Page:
Where do most local potentials form in a neuron

16.2 How Neurons Communicate

where do most local potentials form in a neuron

Chapter 12 RMP and Local Potentials

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Retinal ganglion cells RGC have been described to react to light stimuli either by producing short bursts of spikes or by maintaining a longer, continuous train of action potentials. Fast, quickly decaying responses are considered to be transient in nature and encode information about movement and direction, while cell responses that show a slow, drawn-out response fall into the sustained category and are thought to be responsible for carrying information related to color and contrast. Multiple approaches have been introduced thus far to measure and determine response transiency. In this study, we adopted and slightly modified a method described by Zeck and Masland to characterize RGC response transiency values and compare them to those obtained by alternative methods. We show that this method is comparable to or more reliable than alternative approaches to describe the temporal characteristics of RGC light responses. This is an open access article distributed under the terms of the Creative Commons Attribution License , which permits unrestricted use, distribution, and reproduction in any medium, provided the original author and source are credited. Competing interests: The authors have declared that no competing interests exist.

The principles outlined above can be applied to the neuron and its ionic contents. Electroneutrality is maintained there by negatively charged impermeant proteins and phosphates. Osmotic balance is maintained between the extracellular fluid and the cytoplasm by movement of water through the plasma membrane when the total concentration of particles on one side is not equal to that on the other. These three characteristics of the neuron—semipermeability of the membrane, osmotic balance, and electroneutrality on each side—create an equilibrium electrical potential at which the inside of the membrane is more negative than the outside. When the inside of the plasma membrane has a negative charge compared to the outside, the neuron is said to be polarized. Any change in membrane potential tending to make the inside even more negative is called hyperpolarization , while any change tending to make it less negative is called depolarization. As stated above, the Nernst potential is the potential difference that exists across a membrane when a particular ion, having reached equilibrium between the tendency to diffuse down its concentration gradient and the tendency to be drawn back by other ions, is in a state of no net flux.

NCBI Bookshelf. Molecular Cell Biology. New York: W. Freeman; As noted earlier, synapses are the junctions where neurons pass signals to other neurons, muscle cells, or gland cells. Most nerve-to-nerve signaling and all known nerve-to-muscle and nerve-to-gland signaling rely on chemical synapses at which the presynaptic neuron releases a chemical neurotransmitter that acts on the postsynaptic target cell see Figure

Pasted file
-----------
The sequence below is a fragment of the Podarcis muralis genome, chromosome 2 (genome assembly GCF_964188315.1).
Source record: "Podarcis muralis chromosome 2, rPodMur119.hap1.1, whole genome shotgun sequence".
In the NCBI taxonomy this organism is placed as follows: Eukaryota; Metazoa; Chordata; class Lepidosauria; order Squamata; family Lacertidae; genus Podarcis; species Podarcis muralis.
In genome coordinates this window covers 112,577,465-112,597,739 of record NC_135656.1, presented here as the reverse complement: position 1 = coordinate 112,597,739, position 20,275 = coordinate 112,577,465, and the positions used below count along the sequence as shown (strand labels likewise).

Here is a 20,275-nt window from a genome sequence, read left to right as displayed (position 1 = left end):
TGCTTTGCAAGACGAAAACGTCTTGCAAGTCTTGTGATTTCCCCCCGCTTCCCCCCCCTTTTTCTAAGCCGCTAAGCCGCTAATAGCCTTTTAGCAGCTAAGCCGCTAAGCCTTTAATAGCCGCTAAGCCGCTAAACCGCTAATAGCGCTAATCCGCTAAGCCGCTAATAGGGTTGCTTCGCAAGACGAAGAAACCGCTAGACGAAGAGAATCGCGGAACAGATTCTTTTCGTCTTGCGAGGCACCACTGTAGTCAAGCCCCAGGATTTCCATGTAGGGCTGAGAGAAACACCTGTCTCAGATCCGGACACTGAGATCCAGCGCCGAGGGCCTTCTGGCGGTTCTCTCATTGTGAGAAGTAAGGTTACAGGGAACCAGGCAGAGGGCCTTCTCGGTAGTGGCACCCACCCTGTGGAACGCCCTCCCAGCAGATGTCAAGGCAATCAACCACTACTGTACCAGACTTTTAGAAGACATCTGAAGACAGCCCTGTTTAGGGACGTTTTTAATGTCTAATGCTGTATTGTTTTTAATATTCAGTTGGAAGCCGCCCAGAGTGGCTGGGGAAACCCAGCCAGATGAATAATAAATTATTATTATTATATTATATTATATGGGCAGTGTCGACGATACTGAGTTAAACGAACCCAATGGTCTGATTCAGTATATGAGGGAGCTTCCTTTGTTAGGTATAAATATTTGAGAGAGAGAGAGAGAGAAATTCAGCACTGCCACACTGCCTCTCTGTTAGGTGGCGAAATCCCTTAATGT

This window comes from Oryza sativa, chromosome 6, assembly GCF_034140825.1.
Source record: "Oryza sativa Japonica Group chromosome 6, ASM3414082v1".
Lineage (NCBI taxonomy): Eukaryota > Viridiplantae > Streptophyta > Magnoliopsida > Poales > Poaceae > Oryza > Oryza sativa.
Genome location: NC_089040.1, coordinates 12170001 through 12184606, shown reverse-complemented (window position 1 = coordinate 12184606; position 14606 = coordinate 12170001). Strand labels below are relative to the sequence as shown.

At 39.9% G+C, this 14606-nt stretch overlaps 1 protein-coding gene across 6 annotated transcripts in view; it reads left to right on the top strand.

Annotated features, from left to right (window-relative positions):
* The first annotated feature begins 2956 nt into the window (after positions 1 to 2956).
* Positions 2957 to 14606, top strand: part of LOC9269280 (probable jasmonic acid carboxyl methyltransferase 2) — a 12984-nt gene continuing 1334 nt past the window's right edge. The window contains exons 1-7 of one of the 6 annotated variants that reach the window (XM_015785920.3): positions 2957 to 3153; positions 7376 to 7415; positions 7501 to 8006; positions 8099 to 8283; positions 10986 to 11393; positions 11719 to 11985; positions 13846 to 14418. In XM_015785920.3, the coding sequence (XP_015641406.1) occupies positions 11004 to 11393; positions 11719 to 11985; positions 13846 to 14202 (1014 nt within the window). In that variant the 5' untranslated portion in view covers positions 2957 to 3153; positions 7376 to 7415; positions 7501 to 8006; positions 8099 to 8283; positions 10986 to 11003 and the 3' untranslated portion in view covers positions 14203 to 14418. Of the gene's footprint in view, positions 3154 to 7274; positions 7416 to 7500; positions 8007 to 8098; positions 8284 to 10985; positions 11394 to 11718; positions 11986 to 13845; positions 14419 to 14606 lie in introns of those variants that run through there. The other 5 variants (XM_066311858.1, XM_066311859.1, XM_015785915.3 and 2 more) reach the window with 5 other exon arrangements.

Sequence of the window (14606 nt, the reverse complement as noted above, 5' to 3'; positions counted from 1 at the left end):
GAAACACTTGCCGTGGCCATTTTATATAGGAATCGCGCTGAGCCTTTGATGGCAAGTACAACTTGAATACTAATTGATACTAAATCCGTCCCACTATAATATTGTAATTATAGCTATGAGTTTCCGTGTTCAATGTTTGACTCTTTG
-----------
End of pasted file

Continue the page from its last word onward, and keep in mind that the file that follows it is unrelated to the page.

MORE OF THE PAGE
All functions performed by the nervous system—from a simple motor reflex to more advanced functions like making a memory or a decision—require neurons to communicate with one another. While humans use words and body language to communicate, neurons use electrical and chemical signals.
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The electrical changes taking place within a neuron, as described in the previous section, are similar to a light switch being turned on. A stimulus starts the depolarization, but the action potential runs on its own once a threshold has been reached. These special types of potentials influence a neuron and determine whether an action potential will occur or not. Many of these transient signals originate at the synapse. Local changes in the membrane potential are called graded potentials and are usually associated with the dendrites of a neuron. The amount of change in the membrane potential is determined by the size of the stimulus that causes it. In the example of testing the temperature of the shower, slightly warm water would only initiate a small change in a thermoreceptor, whereas hot water would cause a large amount of change in the membrane potential.

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Graded potentials are changes in membrane potential that vary in size, as opposed to being all-or-none. They include diverse potentials such as receptor potentials , electrotonic potentials , subthreshold membrane potential oscillations , slow-wave potential , pacemaker potentials , and synaptic potentials , which scale with the magnitude of the stimulus. They arise from the summation of the individual actions of ligand-gated ion channel proteins, and decrease over time and space. They do not typically involve voltage-gated sodium and potassium channels. They occur at the postsynaptic dendrite in response to presynaptic neuron firing and release of neurotransmitter , or may occur in skeletal , smooth , or cardiac muscle in response to nerve input.

Graded potential


Action Potential vs Graded Potential





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